Is technology changing love? Why do you fall in love with one person rather than another? Why is the rejected brain primed for psychotherapy? How can you use neuroscience to keep love alive? And where are we headed in our digital age? Anthropologist and neuroscientist Dr. Helen Fisher uses her brain scanning work (fMRI) to discuss three basic brain systems that evolved for mating and reproduction--the sex drive, romantic love, and attachment; each plays a pivotal role in human health and happiness. And she uses her data on 50,000 single Americans to explain a new (and positive) trend in courtship, what she calls “slow love.” She then discusses her data on the biological foundations of human personality—specifically four basic styles of thinking and behaving that impact love relationships and all other social interactions.
Unlike surgeons, psychotherapists usually do not get better with years of practice. Why is that? What skills are most important to develop in clinical training programs, and does it actually happen? Should we be focusing on evidence-based treatment techniques, interpersonal therapeutic skills, cultural competence, deliberate practice, scientific skepticism, fostering clients' strengths and resilience? Three seasoned clinical trainers reflect on the joys, challenges, and outcomes of preparing future psychotherapists.
Has research on girls' development changed our understanding of women's psychology? What are we to make of the frank and fearless voices of girls such as Greta Thunberg (with her climate strike) and Amanda Gorman (the poet at Biden's inauguration)? How can we understand women's silences?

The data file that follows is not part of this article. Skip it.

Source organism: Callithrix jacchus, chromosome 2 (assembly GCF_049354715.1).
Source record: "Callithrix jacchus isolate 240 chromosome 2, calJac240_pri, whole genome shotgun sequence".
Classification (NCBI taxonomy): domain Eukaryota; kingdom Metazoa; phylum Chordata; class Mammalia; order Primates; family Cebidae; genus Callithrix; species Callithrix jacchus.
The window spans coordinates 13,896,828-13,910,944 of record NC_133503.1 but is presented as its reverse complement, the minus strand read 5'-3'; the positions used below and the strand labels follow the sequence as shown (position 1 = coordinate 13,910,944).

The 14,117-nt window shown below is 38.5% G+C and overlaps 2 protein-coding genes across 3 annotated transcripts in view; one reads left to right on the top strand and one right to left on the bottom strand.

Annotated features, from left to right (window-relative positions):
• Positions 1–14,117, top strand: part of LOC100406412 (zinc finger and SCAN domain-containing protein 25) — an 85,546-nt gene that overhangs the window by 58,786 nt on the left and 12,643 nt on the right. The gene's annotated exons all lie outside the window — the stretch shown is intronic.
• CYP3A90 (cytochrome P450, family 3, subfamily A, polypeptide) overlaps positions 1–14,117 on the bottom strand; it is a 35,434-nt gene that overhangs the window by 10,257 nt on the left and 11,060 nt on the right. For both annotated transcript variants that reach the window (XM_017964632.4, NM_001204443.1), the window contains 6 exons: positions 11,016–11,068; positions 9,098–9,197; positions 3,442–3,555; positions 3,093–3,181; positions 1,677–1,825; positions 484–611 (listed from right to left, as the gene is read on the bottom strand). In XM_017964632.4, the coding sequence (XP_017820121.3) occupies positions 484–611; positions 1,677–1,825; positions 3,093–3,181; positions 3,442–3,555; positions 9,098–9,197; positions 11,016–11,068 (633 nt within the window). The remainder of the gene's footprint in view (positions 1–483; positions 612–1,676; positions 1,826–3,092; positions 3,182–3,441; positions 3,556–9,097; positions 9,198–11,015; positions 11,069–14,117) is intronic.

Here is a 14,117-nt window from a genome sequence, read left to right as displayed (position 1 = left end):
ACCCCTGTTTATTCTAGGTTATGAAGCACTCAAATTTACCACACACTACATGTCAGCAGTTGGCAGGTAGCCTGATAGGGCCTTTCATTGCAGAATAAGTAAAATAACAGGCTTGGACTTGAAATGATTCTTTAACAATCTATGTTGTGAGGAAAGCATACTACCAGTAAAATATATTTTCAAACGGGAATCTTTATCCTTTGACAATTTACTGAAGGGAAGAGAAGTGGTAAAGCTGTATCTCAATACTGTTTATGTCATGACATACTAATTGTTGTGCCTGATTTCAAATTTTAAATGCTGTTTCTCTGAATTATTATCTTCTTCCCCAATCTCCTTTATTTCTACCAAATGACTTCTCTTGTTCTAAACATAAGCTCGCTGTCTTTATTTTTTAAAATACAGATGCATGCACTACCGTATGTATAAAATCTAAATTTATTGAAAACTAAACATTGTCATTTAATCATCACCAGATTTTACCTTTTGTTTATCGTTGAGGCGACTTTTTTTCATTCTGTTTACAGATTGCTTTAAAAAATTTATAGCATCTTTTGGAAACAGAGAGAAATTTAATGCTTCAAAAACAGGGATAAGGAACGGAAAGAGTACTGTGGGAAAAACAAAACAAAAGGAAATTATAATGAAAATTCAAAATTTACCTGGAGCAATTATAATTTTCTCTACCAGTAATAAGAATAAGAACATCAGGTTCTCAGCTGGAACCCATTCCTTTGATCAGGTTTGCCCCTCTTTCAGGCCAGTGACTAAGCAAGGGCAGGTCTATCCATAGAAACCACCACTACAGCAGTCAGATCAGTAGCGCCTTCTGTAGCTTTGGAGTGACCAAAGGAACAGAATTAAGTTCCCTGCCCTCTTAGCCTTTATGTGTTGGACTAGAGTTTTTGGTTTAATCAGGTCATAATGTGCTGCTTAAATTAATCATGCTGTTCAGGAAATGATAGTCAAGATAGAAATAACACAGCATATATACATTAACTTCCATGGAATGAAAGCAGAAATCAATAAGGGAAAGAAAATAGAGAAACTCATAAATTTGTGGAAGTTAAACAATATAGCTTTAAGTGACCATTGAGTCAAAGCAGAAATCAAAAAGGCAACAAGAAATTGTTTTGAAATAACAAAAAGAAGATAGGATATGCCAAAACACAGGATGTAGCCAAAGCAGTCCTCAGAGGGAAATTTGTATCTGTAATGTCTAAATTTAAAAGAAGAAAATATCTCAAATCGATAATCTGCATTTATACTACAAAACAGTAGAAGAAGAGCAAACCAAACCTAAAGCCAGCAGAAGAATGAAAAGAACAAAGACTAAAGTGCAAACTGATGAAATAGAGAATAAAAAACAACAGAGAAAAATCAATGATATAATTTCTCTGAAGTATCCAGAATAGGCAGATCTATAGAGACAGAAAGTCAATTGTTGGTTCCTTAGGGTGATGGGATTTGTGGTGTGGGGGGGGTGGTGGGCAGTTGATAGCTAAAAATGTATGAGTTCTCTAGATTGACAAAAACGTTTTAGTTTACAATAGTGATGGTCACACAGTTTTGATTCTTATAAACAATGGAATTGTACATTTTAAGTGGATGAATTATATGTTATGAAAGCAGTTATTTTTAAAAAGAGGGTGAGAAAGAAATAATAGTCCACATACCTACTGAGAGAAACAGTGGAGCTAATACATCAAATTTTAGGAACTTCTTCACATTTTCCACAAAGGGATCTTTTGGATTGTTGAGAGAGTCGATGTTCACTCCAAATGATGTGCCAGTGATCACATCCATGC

In this presentation, Dr. Helen Neville will present the Psychology of Radical Healing framework. The heuristic is designed to describe the ways in which Black, Indigenous, and People of Color engage in individual and collective healing from identity based wounds. She will focus her discussion on the dimension of radical hope. After highlighting research findings, she will describe current interventions that promote specific aspects of radical healing. Specific practice recommendations will be offered.
Our beliefs exert a very powerful force on our behavior. Our beliefs about ourselves and what is possible in the world around us greatly impact our capacity for change and healing. Limiting beliefs, or belief barriers, can act like an invisible force that interfere with our capacity to be resourceful and trap us in unhealthy patterns of behavior. Empowering beliefs help us to identify and take best advantage of potential opportunities. This demonstration will show how to identify and transform belief barriers by integrating somatic and emotional intelligence to create an empowering "belief bridge."
EFIT expands the clients sense of self and emotional balance. This session will show key moves in the EFIT Tango - the key intervention sequence in EFIT. This intervention shapes corrective emotional experiences that prime secure connection with both self and others.
Latina women tend to be stereotyped as fiery and fierce, yet the quality that consistently shines through is strength. Latinas continue to demonstrate their resilience and fortitude in every discipline and field such as science, the arts, law, politics, and of course, in their personal lives. Contemporary Latinas are moving beyond the expected roles rooted in propriety and appearances, and towards the empowered and inspiring women they are, expressing self-determination and leadership in many contexts. At the same time, there is the angst of finding, managing multiple identities, and responding to pulls from different corners of life. Familismo emphasizes on a strong family unit and Marianismo emphasizes purity, self-sacrifice, and nurturance of others. These internalized expectations can create internal struggles at key developmental decision-making points in life.